Other Health Factoids That Can Be Tested
- Muscle Performance
- Nicotine Dependence
- Monoamine Oxidase A (Warrior Gene)
- Caffeine Metabolism
- Avoidance of Errors
Many factoids can be tested via an “a la carte” system, as is the case with Family Tree DNA. One of their most popular test is for Warrior Gene, which basically tests how likely a person is to take risks. This test also indicates whether a person is likely to be aggressive (whether in sports or in day-to-day life).
This test is relatively new, and doesn’t mean that someone with the gene will therefore be an aggressive person. Likewise, someone without it can be aggressive. A lot of studies have found that risk-taking and aggressiveness have a lot to do with how someone is raised and their environment around them. The Warrior Gene simply indicates that a person is more likely to exemplify those traits than someone who doesn’t carry the gene.
All of the companies we reviewed have reliable testing and provide a wealth of information that you can use to better understand what diseases you might at risk for, as well as good information you can use to make healthy choices in your daily life.
Ultimately, choosing the right test for you comes down to personal preference. We have identified our top three, and provide information about some other sites that you can check out that are both reliable and can provide great information.
23AndMe was the first company to give health-focused results back in 2013. They were told by the FDA that they could no longer presenting health data, but they were persistent and in 2015, were ultimately allowed to continue.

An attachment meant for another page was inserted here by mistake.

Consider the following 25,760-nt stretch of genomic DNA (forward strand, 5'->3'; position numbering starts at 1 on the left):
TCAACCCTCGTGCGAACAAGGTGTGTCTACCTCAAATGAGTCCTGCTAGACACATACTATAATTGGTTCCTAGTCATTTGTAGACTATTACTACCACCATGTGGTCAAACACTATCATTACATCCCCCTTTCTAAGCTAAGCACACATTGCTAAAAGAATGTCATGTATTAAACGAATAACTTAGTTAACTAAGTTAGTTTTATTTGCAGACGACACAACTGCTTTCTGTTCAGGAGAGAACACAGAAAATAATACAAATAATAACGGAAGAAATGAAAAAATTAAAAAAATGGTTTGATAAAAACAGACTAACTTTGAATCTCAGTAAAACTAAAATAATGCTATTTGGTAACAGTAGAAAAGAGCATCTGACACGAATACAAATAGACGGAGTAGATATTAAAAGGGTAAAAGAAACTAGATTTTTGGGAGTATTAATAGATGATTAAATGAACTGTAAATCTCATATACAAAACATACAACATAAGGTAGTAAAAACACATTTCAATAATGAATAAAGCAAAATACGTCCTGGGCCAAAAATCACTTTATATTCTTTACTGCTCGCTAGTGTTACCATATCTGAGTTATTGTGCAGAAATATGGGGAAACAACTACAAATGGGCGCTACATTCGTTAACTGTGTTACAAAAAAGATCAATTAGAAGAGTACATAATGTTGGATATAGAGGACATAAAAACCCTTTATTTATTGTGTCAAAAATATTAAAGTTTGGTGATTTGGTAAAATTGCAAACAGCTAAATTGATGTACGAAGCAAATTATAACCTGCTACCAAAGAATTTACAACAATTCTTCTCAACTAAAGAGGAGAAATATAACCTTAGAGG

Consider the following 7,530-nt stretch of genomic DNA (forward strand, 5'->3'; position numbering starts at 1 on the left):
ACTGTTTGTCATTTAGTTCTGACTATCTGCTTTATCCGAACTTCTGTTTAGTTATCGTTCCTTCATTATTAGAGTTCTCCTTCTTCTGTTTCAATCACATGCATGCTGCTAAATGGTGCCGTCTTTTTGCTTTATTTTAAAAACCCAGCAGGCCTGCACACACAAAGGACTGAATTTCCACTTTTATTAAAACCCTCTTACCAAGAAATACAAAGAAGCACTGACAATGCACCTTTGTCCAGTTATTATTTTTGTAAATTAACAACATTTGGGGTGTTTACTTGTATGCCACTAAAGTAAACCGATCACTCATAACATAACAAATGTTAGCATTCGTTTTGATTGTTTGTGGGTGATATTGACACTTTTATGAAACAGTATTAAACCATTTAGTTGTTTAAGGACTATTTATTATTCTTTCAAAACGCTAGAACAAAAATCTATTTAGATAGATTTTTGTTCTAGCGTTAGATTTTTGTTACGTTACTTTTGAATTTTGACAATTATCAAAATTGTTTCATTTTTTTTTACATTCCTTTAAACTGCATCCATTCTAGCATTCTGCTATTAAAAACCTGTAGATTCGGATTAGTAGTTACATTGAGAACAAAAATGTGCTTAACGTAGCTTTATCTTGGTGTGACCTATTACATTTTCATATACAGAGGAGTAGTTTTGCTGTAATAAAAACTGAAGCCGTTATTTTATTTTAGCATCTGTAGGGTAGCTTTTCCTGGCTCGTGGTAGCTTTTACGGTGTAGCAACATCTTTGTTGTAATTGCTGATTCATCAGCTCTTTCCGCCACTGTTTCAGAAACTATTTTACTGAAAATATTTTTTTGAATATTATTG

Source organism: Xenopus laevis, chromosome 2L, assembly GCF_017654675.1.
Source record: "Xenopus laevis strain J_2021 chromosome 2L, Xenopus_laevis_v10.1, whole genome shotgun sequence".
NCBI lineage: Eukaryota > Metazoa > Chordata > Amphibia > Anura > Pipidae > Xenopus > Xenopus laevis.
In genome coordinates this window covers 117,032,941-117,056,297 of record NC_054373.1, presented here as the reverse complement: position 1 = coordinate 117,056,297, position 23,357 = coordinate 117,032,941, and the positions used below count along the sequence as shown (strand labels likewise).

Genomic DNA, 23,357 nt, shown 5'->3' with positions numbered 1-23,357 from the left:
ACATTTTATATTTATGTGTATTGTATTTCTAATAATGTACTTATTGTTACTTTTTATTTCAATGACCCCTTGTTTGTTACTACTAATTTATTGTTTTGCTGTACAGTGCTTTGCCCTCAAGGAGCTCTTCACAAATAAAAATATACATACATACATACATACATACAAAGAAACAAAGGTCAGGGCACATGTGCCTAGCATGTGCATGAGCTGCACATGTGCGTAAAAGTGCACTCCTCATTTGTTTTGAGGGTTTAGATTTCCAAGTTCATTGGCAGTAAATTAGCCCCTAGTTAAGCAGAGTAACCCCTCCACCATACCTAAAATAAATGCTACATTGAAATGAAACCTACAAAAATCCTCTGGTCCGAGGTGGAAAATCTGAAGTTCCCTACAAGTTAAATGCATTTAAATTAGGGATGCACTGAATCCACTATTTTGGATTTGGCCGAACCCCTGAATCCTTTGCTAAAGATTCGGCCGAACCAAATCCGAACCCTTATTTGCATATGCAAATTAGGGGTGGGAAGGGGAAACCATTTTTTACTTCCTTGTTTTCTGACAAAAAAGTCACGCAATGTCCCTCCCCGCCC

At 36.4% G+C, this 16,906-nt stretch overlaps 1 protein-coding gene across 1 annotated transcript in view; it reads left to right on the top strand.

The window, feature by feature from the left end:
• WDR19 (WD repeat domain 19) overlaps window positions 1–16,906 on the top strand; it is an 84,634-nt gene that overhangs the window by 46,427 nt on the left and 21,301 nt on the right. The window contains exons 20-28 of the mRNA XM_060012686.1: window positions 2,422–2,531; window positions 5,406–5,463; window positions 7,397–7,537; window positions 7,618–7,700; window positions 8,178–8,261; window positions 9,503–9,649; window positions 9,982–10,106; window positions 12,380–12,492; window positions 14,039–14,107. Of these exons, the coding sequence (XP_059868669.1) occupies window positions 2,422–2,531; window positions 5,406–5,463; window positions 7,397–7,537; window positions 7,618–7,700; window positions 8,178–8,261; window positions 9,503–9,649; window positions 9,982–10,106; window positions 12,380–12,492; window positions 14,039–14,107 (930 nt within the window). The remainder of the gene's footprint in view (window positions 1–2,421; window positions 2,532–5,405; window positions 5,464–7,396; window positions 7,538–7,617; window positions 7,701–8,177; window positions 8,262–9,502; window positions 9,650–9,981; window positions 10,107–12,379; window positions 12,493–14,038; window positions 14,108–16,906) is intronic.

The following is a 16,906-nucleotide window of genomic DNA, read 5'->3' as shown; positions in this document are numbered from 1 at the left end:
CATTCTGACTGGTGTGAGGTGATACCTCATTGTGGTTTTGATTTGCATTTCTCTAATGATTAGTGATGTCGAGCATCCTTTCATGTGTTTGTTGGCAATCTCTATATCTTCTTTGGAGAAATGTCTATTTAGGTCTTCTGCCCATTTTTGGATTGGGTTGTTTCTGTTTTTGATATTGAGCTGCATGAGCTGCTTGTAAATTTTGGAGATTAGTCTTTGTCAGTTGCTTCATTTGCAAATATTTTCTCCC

Now FDA compliant, 23AndMe provide users with a wealth of information, including genetic health risks, and even give wellness recommendations that other companies don’t. Parents can access carrier status for inherited conditions like cystic fibrosis and sickle cell anemia.
Data is collected via an at-home saliva collection kit. Results are returned to you after 6-8 weeks. 23AndMe was featured on “Oprah’s Favorite Things of 2017” list, and regularly run specials where a portion of their proceeds are donated to charities liked (PRODUCT)RED.
Though less popular than other services like 23AndMe or AncestryDNA, Family Tree DNA (FTDNA) provides the most comprehensive testing available of any DTC products. It is the only company to test mtDNA and yDNA. This product is better suited for males since you are essentially paying for the yDNA testing.
If you happened to take part in the National Geographic Genographic Project, you can transfer your results to Family Tree DNA for free (although you’d still pay for testing). Family Tree DNA also has a great forum section where you can connect with other people and discuss results and have any questions answered.
- Check on Amazon for Family Finder
- $129 for yDNA testing
- $169 for mtDNA testing
DNA Fit doesn’t provide ancestry information, but instead focuses exclusively on health traits and nutrition based on your DNA. The products are expensive, but athletes should consider using DNA Fit for the fact that they take your goals in mind when assessing you DNA traits, and can provide fitness plans and nutrition plans based on your sport and fitness level.
Like 23AndMe, DNA Fit uses saliva sample to collect DNA. The reports you get are different than that of most of the other products we tested, as the results are geared toward performance and fitness, and less about potential diseases you might face later in life.
- $259.99 for Personalized Exercise + Nutrition Plans (Fitness Diet Pro)
Watch rugby legend Bryan Habana go over his DNA Fit test results:
Other DNA Testing Companies We Reviewed:
- African Ancestry: DNA results focused on lineage from Africa. Better for finding ancestry than getting health-focused information
- AncestryDNA: Great database of DNA for matches to ancestry, but no option for add-on health data
- Living DNA: Accurate genealogical results, but little health-related information
- MyHeritage: The most affordable site we tested, but very little health information and small database of results
- TeloYears: Focuses on cellular age, and gives you clues about how to protect the length of DNA strands that shorten over time